But while looking for a job when you have a job might be preferable to searching while unemployed, that doesn’t mean that the secret job search is easy.
Above all, you can’t afford to let your employer know that you’re looking: most workers in the U.S. are employed at will, which means that your boss can fire you for any reason or no reason at all, as long as it isn’t discriminatory. Fail to keep your job search under wraps, and you could lose the gig you’ve got.
So, OK, you’re convinced: you need to keep your job search a secret. But how? Start with these tips:
1. Keep It Off Social Media
There are very few advantages to being unemployed, but here’s one of them: you can update your social media profiles to let people know that you’re looking for opportunities. When you have a job, you have to keep your search hush-hush.
As much as it might pain you, don’t update your LinkedIn profile to say that you’re looking for a new job. Chances are, you’re connected to your boss, or to someone who’ll spill the beans. Instead, update all your social media profiles to reflect the best possible version of you, so that hiring managers can see your skills and qualifications — and not embarrassing college party photos or anything that isn’t safe for work.
2. Don’t Use Company Time, Equipment or Resources
The boundaries between work and life are pretty blurry these days … but they’ll get crystal clear in a hurry if the boss catches you using your company laptop to send out resumes. As tricky as it might be to schedule, keep your job search outside the office. You don’t need the stress of wondering whether you’ll get caught — and in today’s heavily monitored workplace, chances are that you will.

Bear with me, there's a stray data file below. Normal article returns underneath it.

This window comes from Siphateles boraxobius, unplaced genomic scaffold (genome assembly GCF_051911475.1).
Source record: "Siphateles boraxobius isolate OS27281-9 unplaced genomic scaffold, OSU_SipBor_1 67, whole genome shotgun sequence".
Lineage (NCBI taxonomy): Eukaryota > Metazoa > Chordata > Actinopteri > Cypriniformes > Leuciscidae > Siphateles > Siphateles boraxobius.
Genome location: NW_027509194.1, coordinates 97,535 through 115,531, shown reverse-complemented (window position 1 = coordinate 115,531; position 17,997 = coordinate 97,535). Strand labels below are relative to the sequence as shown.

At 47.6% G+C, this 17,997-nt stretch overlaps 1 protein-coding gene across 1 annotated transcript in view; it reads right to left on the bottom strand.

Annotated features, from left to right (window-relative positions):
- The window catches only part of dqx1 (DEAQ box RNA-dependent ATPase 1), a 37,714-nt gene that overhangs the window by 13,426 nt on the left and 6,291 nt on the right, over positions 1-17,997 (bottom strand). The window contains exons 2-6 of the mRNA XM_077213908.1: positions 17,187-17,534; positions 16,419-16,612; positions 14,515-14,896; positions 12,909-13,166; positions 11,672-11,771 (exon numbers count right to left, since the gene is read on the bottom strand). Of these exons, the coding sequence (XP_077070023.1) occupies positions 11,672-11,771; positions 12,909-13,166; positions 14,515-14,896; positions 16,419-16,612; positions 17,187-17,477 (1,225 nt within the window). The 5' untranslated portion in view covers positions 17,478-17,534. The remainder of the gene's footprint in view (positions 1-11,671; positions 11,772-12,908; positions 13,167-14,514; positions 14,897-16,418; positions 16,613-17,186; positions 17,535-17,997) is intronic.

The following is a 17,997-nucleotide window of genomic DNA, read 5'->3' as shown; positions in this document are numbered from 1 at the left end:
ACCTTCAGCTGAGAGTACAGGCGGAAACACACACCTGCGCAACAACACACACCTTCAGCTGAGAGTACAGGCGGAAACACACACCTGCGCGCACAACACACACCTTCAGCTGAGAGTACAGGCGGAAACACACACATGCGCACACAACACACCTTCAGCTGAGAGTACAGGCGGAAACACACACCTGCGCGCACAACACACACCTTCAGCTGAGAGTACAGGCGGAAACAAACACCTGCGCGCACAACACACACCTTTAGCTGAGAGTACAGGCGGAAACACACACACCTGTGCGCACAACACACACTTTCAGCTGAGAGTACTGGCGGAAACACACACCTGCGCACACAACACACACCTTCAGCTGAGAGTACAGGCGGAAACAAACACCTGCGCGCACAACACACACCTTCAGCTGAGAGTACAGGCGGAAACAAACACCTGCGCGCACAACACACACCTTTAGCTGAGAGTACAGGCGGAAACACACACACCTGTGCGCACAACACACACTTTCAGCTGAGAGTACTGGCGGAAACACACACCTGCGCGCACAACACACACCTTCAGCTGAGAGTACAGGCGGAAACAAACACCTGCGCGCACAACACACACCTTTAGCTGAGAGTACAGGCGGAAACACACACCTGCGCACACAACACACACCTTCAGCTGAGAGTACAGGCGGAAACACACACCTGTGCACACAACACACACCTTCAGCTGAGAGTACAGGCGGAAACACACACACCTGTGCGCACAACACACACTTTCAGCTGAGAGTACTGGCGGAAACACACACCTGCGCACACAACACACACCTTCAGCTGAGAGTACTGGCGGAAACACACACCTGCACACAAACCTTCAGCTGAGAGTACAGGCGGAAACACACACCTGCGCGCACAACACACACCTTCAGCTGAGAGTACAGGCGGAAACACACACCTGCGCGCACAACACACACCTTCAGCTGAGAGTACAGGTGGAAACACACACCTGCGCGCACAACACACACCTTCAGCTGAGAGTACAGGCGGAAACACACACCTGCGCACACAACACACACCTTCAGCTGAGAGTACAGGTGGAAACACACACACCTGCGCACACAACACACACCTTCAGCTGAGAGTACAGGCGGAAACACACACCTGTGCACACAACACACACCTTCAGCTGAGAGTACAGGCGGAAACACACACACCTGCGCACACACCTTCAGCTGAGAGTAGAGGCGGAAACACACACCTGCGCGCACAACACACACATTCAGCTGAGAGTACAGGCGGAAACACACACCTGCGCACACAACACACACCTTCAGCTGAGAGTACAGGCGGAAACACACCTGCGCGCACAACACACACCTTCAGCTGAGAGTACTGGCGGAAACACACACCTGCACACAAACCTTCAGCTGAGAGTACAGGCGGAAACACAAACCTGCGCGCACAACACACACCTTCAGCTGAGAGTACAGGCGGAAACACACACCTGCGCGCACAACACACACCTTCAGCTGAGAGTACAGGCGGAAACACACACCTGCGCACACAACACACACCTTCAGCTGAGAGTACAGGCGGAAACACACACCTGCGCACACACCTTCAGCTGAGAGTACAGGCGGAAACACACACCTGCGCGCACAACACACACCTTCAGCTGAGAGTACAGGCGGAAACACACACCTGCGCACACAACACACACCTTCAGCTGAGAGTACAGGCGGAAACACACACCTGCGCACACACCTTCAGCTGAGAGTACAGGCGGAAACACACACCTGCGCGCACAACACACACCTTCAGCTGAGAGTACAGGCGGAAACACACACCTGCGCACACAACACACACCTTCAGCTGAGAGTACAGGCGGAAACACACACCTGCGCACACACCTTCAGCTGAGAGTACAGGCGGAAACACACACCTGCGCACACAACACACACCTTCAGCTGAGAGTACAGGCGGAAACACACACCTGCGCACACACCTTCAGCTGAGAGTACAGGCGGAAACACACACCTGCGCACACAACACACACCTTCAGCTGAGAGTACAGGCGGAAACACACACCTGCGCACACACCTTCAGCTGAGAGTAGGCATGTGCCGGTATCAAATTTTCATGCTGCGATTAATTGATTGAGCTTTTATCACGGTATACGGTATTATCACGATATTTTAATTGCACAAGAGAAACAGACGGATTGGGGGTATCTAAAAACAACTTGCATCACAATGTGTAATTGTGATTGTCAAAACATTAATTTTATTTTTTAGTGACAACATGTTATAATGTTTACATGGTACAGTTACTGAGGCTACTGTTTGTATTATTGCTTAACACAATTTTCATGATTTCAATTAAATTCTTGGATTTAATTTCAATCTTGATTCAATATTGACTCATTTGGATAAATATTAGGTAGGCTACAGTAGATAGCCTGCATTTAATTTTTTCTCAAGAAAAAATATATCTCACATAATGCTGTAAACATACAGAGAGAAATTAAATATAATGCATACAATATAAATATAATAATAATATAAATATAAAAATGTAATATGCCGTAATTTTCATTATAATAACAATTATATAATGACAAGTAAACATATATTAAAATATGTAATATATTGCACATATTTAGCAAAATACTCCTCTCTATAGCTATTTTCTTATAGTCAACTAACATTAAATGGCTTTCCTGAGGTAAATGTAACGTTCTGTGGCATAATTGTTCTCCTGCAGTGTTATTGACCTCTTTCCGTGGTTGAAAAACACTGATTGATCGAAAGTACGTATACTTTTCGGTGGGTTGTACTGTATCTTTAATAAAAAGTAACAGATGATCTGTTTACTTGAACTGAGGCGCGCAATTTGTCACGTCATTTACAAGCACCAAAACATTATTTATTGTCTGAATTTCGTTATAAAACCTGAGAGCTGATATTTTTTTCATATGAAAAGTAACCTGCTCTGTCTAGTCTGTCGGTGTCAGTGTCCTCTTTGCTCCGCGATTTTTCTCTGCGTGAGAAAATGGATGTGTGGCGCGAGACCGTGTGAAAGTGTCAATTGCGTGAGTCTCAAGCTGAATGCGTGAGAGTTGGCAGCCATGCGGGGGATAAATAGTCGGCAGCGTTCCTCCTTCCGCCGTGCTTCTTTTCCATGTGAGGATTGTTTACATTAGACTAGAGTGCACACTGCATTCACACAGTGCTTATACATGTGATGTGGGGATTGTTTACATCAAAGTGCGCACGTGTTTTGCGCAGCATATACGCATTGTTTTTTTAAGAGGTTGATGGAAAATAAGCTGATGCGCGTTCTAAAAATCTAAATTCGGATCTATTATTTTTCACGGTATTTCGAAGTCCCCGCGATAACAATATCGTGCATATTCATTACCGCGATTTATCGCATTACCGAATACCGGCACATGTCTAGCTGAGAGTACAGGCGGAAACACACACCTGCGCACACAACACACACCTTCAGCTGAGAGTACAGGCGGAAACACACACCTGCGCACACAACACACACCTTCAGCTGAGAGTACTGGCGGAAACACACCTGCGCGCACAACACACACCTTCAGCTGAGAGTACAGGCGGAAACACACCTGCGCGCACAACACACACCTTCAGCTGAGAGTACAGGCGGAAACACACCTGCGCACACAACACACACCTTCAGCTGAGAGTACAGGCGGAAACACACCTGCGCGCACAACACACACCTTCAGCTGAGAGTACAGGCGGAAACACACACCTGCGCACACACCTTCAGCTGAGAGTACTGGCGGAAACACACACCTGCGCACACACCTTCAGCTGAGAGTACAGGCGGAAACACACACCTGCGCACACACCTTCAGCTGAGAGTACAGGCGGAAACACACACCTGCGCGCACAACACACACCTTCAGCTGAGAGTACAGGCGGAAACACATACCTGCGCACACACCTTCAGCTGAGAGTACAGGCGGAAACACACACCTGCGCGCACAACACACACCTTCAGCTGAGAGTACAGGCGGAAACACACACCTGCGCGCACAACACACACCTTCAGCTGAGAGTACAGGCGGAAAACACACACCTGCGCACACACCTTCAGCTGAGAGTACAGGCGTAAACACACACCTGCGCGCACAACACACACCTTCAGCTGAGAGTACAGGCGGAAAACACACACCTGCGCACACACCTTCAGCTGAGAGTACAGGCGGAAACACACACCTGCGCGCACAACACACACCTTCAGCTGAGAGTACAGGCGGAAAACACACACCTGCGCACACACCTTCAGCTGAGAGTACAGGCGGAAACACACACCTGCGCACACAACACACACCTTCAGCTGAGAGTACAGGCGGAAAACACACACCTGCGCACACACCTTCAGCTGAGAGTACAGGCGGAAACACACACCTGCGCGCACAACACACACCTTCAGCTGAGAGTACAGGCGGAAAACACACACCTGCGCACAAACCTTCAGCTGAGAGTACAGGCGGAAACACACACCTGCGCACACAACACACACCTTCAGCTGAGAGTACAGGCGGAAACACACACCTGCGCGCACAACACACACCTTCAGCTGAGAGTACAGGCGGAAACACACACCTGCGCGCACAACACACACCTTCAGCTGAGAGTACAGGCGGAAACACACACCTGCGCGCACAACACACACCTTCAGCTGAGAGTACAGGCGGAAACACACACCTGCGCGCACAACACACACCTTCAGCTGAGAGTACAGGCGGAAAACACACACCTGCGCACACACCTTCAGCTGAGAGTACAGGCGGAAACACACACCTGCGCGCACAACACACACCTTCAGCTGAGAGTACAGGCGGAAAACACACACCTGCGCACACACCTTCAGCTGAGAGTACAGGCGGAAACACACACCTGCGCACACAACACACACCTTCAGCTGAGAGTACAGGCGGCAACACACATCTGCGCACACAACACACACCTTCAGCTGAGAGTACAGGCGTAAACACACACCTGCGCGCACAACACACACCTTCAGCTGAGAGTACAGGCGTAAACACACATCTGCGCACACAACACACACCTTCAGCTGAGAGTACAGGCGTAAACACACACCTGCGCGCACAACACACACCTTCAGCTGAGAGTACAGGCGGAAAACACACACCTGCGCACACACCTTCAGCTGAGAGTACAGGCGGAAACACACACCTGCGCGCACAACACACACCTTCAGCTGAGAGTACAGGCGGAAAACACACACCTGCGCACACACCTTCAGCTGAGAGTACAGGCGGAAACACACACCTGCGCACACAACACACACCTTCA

3. Schedule Your Interviews With Care
Finding time for job interviews is arguably the hardest part of the stealth job hunt. If you can, avoid lying. Instead, get creative about scheduling.
“Try to schedule interviews for either the beginning or the end of the day or on your lunch hour,” suggests Alison Doyle at The Balance. “If you have vacation time you can use, schedule multiple interviews for the same day.”
4. Line Up Other References
If you accept an offer, chances are that you’ll have to submit to a background check, and thus to your new employer talking to your old one. Until then, try to keep the two from talking. That means getting references that aren’t associated with your current job. Even if you trust your colleagues, it’s better not to let your search get out until you’re ready to make a move. (See above re: at-will employment.)
5. Keep Doing Your Job
The most important thing you can do while job searching is to keep doing your current job well. That will avoid raising suspicion among your teammates, and it will also keep from burning your bridges. Remember: most industries are small worlds. You might be eager to leave your job now, but you’ll see some of these folks again. Make sure they’re left with a good last impression.
Tell Us What You Think
Have you successfully conducted a job search while working somewhere else? We want to hear from you. Tell us your secrets in the comments or join the conversation on Twitter.